The village of Aloxe-Corton
(pronounced “Alosse”) was mentioned as far back as 696 and is the
natural geological link between the regions of Côte de Nuits and Côte de
Beaune. It is dominated by the great Corton Hill. The AOCs of Ladoix-Serrigny
and Pernand-Vergelesses share the hill alongside Aloxe-Corton, with some
overlap in classification.
This is a region wreathed in
history and legend, which serves to intensify its mystical appeal. The Corton
Red and Corton Charlemagne White are named after two emperors – Curtis d’Othon
and the more famous Charlemagne. These vineyards were a gift of the Emperor
Charlemagne to the religious community of Saint-Andoche at Saulieu in the year
775 (with Chardonnay supposedly chosen to avoid any unfortunate beard-staining).
Most of the wine produced in
Aloxe-Corton, however, is red which comes from around 115 hectares (276 acres)
of land, with a third designated as Premier Cru. The 1.7 hectares given over to
white wine produces excellent and renowned Chardonnay, though at a volume of
less than 12,000 bottles this is a rare treat for most.
With an AOC dating back to
1938, the total production per year stands at around 500,000 bottles. With
eight Premier Crus and dozens of single-vineyard village appellations, many of
the best wines come from smaller producers. Elden
Selections is proud to represent
Aloxe-Corton wines from both the Maison Capitain-Gagnerot and the Domaine Jean-Jacques Girard.
On the Corton Hill, the soil
flavor profile subtly changes as you climb the slope. The top, where many say
the best wines come from, is a unique microclimate with lower than average
temperatures, differing wind patterns, and greater sun exposure. Ranging from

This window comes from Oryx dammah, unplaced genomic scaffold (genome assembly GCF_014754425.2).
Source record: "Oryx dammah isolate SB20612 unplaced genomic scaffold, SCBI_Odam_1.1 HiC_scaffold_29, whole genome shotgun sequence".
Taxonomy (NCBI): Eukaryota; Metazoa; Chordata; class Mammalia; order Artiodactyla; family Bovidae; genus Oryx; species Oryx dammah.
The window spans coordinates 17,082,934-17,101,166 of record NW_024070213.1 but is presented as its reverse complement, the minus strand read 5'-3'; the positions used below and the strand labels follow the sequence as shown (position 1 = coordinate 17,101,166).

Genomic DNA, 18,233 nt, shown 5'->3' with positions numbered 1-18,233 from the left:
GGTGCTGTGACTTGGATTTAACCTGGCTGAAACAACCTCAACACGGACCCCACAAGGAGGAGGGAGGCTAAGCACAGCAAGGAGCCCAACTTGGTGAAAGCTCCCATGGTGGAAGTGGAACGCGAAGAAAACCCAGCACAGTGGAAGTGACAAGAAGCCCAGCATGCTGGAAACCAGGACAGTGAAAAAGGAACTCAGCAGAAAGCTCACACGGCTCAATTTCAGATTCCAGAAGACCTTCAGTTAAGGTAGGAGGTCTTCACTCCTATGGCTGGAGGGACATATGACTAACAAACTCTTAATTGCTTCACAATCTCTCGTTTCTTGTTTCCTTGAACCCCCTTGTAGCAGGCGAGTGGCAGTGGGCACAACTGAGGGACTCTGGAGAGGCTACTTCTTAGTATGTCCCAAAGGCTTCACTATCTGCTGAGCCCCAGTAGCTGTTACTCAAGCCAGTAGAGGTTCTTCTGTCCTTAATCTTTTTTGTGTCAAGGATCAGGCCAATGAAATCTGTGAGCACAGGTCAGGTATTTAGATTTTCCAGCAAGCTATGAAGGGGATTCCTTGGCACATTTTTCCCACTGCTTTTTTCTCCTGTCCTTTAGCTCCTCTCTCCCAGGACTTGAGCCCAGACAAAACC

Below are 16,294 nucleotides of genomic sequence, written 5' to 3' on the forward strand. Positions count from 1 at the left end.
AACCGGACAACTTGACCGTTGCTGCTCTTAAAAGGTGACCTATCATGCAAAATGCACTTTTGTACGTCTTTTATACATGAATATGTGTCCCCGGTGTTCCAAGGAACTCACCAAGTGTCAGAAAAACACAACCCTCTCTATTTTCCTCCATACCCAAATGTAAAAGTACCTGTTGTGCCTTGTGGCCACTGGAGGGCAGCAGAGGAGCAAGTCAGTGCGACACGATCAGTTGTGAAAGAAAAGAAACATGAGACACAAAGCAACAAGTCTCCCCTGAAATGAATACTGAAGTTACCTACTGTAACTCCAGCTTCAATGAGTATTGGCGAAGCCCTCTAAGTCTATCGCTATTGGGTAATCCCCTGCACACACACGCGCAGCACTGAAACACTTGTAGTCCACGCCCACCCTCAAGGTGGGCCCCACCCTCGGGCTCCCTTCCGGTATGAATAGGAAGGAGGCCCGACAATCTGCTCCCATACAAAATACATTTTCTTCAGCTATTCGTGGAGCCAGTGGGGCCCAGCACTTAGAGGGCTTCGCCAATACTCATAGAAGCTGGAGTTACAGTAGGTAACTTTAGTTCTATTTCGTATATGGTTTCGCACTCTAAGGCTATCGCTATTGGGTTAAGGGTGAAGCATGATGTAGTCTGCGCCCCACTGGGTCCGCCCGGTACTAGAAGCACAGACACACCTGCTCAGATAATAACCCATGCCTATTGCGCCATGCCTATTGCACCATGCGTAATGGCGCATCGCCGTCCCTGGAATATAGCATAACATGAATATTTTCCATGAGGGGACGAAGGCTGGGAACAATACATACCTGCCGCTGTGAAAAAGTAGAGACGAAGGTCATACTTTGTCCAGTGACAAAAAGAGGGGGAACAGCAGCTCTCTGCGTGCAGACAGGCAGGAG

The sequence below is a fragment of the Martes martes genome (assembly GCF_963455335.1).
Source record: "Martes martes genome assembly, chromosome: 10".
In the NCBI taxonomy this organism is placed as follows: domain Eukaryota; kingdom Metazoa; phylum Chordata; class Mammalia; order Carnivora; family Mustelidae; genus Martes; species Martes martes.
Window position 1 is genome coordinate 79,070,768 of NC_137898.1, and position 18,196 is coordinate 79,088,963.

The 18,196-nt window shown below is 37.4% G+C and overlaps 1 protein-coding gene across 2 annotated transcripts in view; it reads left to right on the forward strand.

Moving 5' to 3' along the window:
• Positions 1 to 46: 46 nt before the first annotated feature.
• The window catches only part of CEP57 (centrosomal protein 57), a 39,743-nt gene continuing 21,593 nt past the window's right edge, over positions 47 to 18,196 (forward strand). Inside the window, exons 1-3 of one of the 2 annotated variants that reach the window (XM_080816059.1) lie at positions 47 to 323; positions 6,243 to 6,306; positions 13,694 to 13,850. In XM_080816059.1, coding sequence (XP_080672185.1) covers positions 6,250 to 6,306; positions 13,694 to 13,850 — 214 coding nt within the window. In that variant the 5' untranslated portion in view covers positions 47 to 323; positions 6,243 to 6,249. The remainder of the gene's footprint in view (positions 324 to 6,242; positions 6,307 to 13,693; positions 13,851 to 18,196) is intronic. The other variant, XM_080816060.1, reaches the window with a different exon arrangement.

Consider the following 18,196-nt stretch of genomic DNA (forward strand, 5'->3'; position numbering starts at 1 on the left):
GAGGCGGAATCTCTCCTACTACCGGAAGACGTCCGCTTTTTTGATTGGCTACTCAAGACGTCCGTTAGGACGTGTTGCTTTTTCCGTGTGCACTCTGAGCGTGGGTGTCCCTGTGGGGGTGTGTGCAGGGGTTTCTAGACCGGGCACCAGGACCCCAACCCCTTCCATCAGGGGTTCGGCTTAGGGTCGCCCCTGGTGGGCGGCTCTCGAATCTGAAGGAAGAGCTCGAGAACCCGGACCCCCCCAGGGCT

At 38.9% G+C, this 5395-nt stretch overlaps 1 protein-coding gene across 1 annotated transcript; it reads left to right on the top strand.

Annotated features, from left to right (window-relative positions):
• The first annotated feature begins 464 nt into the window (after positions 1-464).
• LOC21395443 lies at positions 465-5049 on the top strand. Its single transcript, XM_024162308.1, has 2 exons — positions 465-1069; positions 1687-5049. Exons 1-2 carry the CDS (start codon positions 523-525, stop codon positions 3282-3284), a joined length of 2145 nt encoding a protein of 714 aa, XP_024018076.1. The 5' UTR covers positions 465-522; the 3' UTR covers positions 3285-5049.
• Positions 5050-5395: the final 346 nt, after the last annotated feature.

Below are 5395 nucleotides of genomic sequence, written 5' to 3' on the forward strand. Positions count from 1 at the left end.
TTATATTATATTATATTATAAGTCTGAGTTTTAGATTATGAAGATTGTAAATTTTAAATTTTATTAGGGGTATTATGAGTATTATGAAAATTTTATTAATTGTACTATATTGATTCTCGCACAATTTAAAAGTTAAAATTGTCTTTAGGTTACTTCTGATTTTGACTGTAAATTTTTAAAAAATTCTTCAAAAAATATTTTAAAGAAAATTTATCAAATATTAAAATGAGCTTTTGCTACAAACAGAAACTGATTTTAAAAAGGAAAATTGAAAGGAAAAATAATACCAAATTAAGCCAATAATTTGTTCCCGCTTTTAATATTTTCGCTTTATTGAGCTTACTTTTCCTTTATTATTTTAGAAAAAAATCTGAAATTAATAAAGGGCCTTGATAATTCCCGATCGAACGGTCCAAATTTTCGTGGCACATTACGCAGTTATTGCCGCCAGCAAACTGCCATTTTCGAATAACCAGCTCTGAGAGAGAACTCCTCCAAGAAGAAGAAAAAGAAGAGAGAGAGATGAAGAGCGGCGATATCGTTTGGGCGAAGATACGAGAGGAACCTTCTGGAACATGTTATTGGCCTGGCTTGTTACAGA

12% to 13.5% ABV depending on Premier or Grand Crus classification, these wines
are the creme de la creme of the
The soil in Aloxe-Corton is
characterised by its reddish-brown hue, rich with limestone debris (known as chaillots) and flint. You can also find
higher levels of potassium and phosphoric acid here. There is a predominant
sense of minerality in these reds. Descriptives like ‘tender’ and ‘fruity’ are
used for the reds from the north end of the hill, while on the Beaune side to
the south you are more likely to hear ‘muscular’ or ‘firm’. These wines,
of great power and complexity, are capable of aging fifteen years or more in
the cellar, but often have a full fruit charm in their youth.
Young Corton-Charlemagne is
pale gold with green highlights; with age it attains yellow or amber hues. The
bouquet can be extremely delicate, with overtones of apple and citrus, and a
unique minerality in youth, with spiciness coming with a few years in the
bottle. Honey notes come with age, with older vintages showing leather and
truffle. A good Corton-Charlemagne is a demonstration of what the Chardonnay
grape is capable of: richness, power, concentration, finesse and balance. These
are Grands Crus to rival the greatest wines in Chassagne and Puligny.
The wines here match the
variety and vitality of the roof tiles of the chateau in Aloxe-Corton. These
glazed tiles, with their bright yellow, red and green patterns of interwoven
diamonds, suggest the red and golden hillsides of the Burgundian vineyards in
The 2018 vintage was particularly kind to Aloxe-Corton. Sometimes thought of as a ‘masculin’ wine with leathery even animal notes, the wines of Aloxe-Corton rode out the heatwave that characterised 2018 and produced glorious ripeness and excellent phenolics. With this trend in warmer years seemingly set to continue, producers in Aloxe-Corton and on the Corton Mountain look set to produce many more great vintages.
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